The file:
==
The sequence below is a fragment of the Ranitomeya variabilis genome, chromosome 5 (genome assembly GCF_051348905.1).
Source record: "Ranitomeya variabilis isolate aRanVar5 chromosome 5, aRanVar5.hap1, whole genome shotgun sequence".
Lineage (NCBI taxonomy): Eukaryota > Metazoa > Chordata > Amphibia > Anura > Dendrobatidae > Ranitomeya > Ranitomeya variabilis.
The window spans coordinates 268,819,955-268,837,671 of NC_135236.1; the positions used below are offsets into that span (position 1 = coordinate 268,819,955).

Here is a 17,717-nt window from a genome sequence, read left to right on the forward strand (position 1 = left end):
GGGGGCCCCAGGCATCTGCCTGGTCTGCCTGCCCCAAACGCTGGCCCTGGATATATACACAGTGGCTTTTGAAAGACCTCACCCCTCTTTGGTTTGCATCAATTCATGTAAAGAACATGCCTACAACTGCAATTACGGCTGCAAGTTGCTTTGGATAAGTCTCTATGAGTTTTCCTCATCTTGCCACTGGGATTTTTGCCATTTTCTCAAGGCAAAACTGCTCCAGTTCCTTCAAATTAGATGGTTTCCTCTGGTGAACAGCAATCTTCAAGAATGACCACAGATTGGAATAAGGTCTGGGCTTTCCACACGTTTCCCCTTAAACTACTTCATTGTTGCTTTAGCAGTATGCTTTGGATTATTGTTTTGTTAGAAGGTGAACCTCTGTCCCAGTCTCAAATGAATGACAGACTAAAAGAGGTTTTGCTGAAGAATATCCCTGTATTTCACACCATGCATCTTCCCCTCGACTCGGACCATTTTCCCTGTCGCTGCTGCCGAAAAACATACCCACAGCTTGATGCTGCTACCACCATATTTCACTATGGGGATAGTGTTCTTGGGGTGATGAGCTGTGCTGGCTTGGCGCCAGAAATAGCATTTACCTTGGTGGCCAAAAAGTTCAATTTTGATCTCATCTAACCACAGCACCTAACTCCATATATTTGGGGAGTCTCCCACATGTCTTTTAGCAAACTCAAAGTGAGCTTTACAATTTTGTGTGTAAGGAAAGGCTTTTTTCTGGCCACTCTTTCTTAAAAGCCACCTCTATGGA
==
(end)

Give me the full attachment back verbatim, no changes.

The sequence below is a fragment of the Ranitomeya variabilis genome, chromosome 5 (genome assembly GCF_051348905.1).
Source record: "Ranitomeya variabilis isolate aRanVar5 chromosome 5, aRanVar5.hap1, whole genome shotgun sequence".
Lineage (NCBI taxonomy): Eukaryota > Metazoa > Chordata > Amphibia > Anura > Dendrobatidae > Ranitomeya > Ranitomeya variabilis.
The window spans coordinates 268,819,955-268,837,671 of NC_135236.1; the positions used below are offsets into that span (position 1 = coordinate 268,819,955).

Here is a 17,717-nt window from a genome sequence, read left to right on the forward strand (position 1 = left end):
GGGGGCCCCAGGCATCTGCCTGGTCTGCCTGCCCCAAACGCTGGCCCTGGATATATACACAGTGGCTTTTGAAAGACCTCACCCCTCTTTGGTTTGCATCAATTCATGTAAAGAACATGCCTACAACTGCAATTACGGCTGCAAGTTGCTTTGGATAAGTCTCTATGAGTTTTCCTCATCTTGCCACTGGGATTTTTGCCATTTTCTCAAGGCAAAACTGCTCCAGTTCCTTCAAATTAGATGGTTTCCTCTGGTGAACAGCAATCTTCAAGAATGACCACAGATTGGAATAAGGTCTGGGCTTTCCACACGTTTCCCCTTAAACTACTTCATTGTTGCTTTAGCAGTATGCTTTGGATTATTGTTTTGTTAGAAGGTGAACCTCTGTCCCAGTCTCAAATGAATGACAGACTAAAAGAGGTTTTGCTGAAGAATATCCCTGTATTTCACACCATGCATCTTCCCCTCGACTCGGACCATTTTCCCTGTCGCTGCTGCCGAAAAACATACCCACAGCTTGATGCTGCTACCACCATATTTCACTATGGGGATAGTGTTCTTGGGGTGATGAGCTGTGCTGGCTTGGCGCCAGAAATAGCATTTACCTTGGTGGCCAAAAAGTTCAATTTTGATCTCATCTAACCACAGCACCTAACTCCATATATTTGGGGAGTCTCCCACATGTCTTTTAGCAAACTCAAAGTGAGCTTTACAATTTTGTGTGTAAGGAAAGGCTTTTTTCTGGCCACTCTTTCTTAAAAGCCACCTCTATGGA